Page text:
Case Summary: Upholding Conviction Under Prevention of Corruption Act

In a significant legal ruling, the Supreme Court of India has upheld the conviction under the Prevention of Corruption Act. The case involved the appellant Vinod Kumar Garg and key witnesses Nand Lal and Hemant Kumar. Despite minor discrepancies in testimonies, the court focuses on the core facts of bribe demand, acceptance, and recovery. The emphasis is on the importance of sanction orders and the adequacy of evidence before prosecution. Justice is served as the court carefully examines the material and dismisses technical objections. #LegalJudgment #SupremeCourt #CorruptionAct #JusticeServed


  • The appellant Vinod Kumar Garg has been convicted under Sections 7 and 13 of the Prevention of Corruption Act, 1988.
  • He has been sentenced to rigorous imprisonment for one and a half years and a fine of Rs. 1,000/- for each offence.
  • There are contradictions in the testimonies of the complainant Nand Lal (PW-2) and the panch witness Hemant Kumar (PW-3) on material aspects.
  • Nand Lal (PW-2) denied paying any money to the appellant before lodging the complaint, but had alleged in his complaint that he paid Rs. 500/- fifteen days prior.
  • Further contradictions were found in Nand Lal (PW-2) and Hemant Kumar’s (PW-3) statements regarding the hand-wash and pant-wash of the appellant during the examination and cross-examination.
  • Hemant Kumar (PW-3) contradicted his version about taking the pant wash of the accused at the Anti-Corruption Branch during his cross-examination.
  • Nand Lal (PW-2) denied the suggestion that the appellant asked for Rs. 2,000/- separately from him and Hemant Kumar (PW-3).
  • Testimony of Hemant Kumar (PW-3) contradicts Nand Lal’s version, stating that the appellant asked them each to pay Rs. 2,000/-.
  • Inspector Rohtash Singh (PW-5) admitted to not taking the hand-wash or pant wash of the appellant for evidence.
  • Dichotomy in the testimonies of Nand Lal (PW-2) and Hemant Kumar (PW-3) regarding the amount of bribe demanded by the appellant.
  • Hemant Kumar (PW-3) accepted in cross-examination that hand-wash and pocket wash were not taken after the appellant’s apprehension.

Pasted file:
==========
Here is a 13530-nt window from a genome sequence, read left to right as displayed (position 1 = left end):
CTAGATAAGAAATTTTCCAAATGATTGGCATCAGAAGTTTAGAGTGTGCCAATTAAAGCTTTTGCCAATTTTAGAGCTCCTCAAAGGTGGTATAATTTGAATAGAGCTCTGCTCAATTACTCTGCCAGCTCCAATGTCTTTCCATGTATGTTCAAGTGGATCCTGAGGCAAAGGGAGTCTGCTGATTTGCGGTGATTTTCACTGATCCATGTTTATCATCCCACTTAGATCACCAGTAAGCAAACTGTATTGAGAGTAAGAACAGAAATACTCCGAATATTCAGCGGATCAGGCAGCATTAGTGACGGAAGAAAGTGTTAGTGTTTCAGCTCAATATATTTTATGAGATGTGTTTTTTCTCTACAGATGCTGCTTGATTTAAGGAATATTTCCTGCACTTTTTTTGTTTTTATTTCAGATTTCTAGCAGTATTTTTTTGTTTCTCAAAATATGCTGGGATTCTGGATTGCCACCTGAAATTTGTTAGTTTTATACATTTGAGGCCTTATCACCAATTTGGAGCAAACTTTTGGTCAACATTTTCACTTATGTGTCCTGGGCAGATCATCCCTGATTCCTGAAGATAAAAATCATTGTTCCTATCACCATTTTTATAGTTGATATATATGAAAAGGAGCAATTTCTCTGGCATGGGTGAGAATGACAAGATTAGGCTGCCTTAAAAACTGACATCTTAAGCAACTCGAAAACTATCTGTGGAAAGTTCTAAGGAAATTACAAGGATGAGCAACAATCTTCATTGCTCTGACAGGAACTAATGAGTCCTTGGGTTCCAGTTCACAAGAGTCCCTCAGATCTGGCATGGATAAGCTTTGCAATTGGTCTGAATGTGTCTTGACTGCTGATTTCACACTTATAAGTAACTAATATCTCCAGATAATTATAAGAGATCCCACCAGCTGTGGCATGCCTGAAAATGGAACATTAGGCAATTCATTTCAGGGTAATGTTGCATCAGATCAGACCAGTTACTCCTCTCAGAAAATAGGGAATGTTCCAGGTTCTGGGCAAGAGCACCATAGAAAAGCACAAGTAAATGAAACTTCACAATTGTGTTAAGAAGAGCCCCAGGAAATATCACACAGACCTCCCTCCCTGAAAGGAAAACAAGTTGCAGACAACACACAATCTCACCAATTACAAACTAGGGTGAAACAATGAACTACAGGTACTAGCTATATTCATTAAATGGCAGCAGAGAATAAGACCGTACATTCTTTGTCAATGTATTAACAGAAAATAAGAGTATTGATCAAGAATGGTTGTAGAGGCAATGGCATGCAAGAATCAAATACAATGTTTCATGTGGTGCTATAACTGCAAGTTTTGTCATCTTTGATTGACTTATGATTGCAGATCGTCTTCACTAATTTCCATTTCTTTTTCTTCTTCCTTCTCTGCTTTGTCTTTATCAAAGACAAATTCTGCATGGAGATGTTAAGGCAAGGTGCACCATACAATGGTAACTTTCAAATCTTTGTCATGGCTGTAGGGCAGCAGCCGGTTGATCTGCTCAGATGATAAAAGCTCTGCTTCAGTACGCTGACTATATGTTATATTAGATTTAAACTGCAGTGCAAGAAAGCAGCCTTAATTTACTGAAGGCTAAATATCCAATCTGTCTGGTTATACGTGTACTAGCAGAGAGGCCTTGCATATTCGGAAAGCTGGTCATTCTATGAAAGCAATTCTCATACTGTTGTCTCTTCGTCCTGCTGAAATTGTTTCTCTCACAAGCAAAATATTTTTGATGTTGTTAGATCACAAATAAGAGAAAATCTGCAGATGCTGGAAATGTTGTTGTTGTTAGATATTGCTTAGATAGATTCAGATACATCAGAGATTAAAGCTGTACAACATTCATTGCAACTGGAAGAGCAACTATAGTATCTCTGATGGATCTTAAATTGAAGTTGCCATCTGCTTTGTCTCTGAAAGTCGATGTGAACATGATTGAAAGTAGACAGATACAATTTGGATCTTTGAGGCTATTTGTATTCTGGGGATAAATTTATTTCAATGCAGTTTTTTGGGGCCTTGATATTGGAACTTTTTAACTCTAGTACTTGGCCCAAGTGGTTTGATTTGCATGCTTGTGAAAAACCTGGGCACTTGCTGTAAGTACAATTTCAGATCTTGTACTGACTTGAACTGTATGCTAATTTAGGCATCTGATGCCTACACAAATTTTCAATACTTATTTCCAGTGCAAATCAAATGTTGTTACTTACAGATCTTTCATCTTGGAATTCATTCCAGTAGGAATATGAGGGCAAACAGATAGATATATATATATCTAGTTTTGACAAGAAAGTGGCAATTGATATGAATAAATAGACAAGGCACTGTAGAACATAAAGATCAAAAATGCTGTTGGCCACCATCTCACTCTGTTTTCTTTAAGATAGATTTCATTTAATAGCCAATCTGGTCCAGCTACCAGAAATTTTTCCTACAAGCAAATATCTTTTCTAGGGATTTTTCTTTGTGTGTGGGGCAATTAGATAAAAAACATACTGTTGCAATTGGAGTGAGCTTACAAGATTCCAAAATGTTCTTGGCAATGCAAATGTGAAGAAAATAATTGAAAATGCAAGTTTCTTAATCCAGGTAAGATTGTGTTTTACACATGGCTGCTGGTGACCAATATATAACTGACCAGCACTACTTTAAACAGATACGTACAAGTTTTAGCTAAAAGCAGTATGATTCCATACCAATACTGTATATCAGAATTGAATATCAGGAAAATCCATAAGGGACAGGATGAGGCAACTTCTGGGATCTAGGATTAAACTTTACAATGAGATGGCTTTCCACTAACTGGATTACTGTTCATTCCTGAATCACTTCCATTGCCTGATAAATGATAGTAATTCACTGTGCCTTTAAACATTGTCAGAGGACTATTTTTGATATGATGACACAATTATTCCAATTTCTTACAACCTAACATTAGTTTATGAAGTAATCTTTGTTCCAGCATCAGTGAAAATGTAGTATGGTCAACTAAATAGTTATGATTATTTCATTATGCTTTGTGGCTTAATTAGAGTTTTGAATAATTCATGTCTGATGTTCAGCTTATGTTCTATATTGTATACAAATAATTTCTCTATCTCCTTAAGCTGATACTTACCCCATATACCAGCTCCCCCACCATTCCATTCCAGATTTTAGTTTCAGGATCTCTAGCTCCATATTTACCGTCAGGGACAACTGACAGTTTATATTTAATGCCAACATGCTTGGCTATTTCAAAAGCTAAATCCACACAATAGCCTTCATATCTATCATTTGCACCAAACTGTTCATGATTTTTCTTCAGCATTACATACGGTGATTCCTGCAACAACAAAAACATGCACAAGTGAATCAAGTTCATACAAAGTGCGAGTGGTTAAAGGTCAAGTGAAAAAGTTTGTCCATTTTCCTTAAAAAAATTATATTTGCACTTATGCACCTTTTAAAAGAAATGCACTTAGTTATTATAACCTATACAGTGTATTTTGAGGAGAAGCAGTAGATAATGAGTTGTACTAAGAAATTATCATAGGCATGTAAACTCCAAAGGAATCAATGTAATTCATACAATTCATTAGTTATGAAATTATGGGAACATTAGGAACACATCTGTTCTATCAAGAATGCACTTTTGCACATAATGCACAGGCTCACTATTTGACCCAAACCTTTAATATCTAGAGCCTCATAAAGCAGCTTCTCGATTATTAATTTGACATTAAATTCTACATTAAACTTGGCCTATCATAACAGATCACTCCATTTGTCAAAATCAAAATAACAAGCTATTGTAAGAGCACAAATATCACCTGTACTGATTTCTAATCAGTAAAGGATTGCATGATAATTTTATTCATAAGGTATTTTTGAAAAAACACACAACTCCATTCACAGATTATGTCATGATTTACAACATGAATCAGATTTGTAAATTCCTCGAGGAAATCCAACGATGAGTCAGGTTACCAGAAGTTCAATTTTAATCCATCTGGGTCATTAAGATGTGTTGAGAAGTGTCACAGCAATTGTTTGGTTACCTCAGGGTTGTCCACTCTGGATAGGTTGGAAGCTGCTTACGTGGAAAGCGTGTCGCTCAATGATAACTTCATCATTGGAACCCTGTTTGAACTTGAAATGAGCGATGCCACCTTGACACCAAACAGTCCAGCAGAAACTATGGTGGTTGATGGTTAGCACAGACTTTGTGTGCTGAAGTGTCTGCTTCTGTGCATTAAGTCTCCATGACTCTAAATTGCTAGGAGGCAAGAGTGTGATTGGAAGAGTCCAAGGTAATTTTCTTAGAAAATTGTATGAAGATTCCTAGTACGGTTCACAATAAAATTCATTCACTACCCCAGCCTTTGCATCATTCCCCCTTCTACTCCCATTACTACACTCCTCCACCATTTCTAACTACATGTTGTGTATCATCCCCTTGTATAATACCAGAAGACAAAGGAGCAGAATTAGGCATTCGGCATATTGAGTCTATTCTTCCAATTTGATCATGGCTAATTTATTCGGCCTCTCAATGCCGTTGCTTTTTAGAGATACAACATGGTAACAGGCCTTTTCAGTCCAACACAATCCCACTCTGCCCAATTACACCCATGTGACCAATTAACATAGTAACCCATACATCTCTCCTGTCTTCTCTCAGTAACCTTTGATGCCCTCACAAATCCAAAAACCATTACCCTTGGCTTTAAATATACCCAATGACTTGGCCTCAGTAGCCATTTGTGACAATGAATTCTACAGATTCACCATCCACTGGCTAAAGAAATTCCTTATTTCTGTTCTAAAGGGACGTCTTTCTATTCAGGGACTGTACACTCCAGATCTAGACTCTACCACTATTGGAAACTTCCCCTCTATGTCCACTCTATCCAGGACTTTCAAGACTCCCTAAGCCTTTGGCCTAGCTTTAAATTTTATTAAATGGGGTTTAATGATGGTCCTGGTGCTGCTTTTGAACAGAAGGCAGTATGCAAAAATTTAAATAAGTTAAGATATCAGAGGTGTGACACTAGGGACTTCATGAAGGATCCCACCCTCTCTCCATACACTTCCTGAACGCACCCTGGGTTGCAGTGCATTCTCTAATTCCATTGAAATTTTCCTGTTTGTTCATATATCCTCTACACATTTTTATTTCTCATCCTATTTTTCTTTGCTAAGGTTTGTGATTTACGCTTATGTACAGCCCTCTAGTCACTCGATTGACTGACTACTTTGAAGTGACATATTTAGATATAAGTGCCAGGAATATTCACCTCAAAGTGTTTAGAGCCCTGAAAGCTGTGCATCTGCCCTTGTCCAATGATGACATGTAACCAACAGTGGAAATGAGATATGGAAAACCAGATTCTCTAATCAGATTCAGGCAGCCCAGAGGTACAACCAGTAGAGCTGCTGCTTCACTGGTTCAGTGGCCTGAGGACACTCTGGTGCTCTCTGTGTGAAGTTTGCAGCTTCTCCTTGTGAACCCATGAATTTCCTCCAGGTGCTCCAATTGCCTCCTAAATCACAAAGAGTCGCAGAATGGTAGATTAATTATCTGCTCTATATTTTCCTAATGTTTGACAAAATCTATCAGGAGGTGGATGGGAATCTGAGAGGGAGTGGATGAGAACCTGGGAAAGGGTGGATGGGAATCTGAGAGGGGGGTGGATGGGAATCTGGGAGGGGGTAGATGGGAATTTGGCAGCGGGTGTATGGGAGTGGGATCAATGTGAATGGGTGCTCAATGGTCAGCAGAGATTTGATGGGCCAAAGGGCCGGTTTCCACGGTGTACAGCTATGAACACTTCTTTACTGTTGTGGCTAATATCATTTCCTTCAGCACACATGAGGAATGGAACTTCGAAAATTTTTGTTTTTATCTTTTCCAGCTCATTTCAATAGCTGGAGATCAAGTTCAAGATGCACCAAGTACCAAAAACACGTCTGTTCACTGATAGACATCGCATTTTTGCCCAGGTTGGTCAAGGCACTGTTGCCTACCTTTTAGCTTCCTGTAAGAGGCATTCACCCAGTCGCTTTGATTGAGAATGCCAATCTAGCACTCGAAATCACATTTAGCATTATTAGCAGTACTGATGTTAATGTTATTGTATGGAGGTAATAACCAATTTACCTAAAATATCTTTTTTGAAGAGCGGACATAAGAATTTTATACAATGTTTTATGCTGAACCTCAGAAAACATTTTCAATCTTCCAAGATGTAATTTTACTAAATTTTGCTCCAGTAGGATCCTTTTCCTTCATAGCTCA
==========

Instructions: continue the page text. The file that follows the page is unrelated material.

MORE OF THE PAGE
Also Read: Judgment in the Case of Sundew Properties Ltd. v. TSERC & APTEL


  • The contradictions in the testimonies of Nand Lal (PW-2) and Hemant Kumar (PW-3) on the amount demanded are considered inconsequential as the demand and acceptance of the bribe by the appellant are established.
  • The variations in testimonies lose significance compared to the consistent evidence of the recovery of bribe money from the appellant’s pocket.
  • Sanction orders are crucial safeguards against frivolous litigation but should not be overly scrutinized; rather, they should demonstrate prima facie evidence for prosecution.
  • The appellant’s rejection of the bribe allegations is refuted by coherent accounts of the complainant Nand Lal (PW-2) and corroborating witnesses.
  • The prosecution’s evidence, despite minor discrepancies, effectively proves the demand, acceptance, and recovery of the bribe money.
  • The technical objections raised by the appellant regarding sanction orders and investigation validity are dismissed for lack of substantial prejudice.
  • The testimonies of Nand Lal (PW-2), Hemant Kumar (PW-3), and Inspector Rohtash Singh (PW-5) collectively establish the sequence of events surrounding the bribery.
  • The application of mind by the sanctioning authority and the adequacy of materials before granting sanction are emphasized as essential legal requirements.
  • Despite divergences in testimonies, the core facts of bribe demand, acceptance, and recovery remain consistent, leading to the rejection of the appellant’s claims.
  • The reluctance of certain witnesses to provide specific details is deemed natural given the time gap between the incident and their testimonies.
  • Valid sanction is granted by the Sanctioning Authority after being satisfied that a case for sanction is made out constituting the offence.
  • It is crucial for the Sanctioning Authority to be aware of the facts constituting the offence and to apply its mind before giving sanction.
  • A defect or irregularity in investigation, no matter how serious, does not directly affect the competence or procedure relating to cognizance or trial.
  • In cases of demanding and accepting illegal gratification, prosecution version can be accepted based on oral evidence even if trap witnesses turn hostile, especially when supported by circumstantial evidence.
  • Principles of law governing the validity of sanction include the requirement that the authority carefully examines the material before granting sanction.
  • Section 19(1) of the Act is procedural and does not affect the court’s jurisdiction.
  • Once cognizance is taken under the Code, an invalid police report does not impact the court’s jurisdiction or the trial.
  • If cognizance has been taken and the case has proceeded to termination, the invalidity of the preceding investigation does not affect the outcome unless a miscarriage of justice occurred.
  • An error, omission, or irregularity in sanction is not fatal unless it resulted in a failure of justice.

Also Read: High Court Judgment on Renewal of Mining Leases: State of Odisha vs. Thakurani Global Processors


  • All pending applications disposed of.
  • Coercive steps to be taken by trial court if appellant fails to surrender.
  • Appellant must surrender within four weeks to undergo remaining sentence.
  • Present appeal dismissed, conviction under Sections 7 and 13 of the Act upheld.
  • Sentences as imposed confirmed.

Also Read: Arvind Kejriwal vs. Directorate of Enforcement: Interim Bail Granted by Supreme Court of India


Case Number: Crl.A. No.-001781-001781 / 2009

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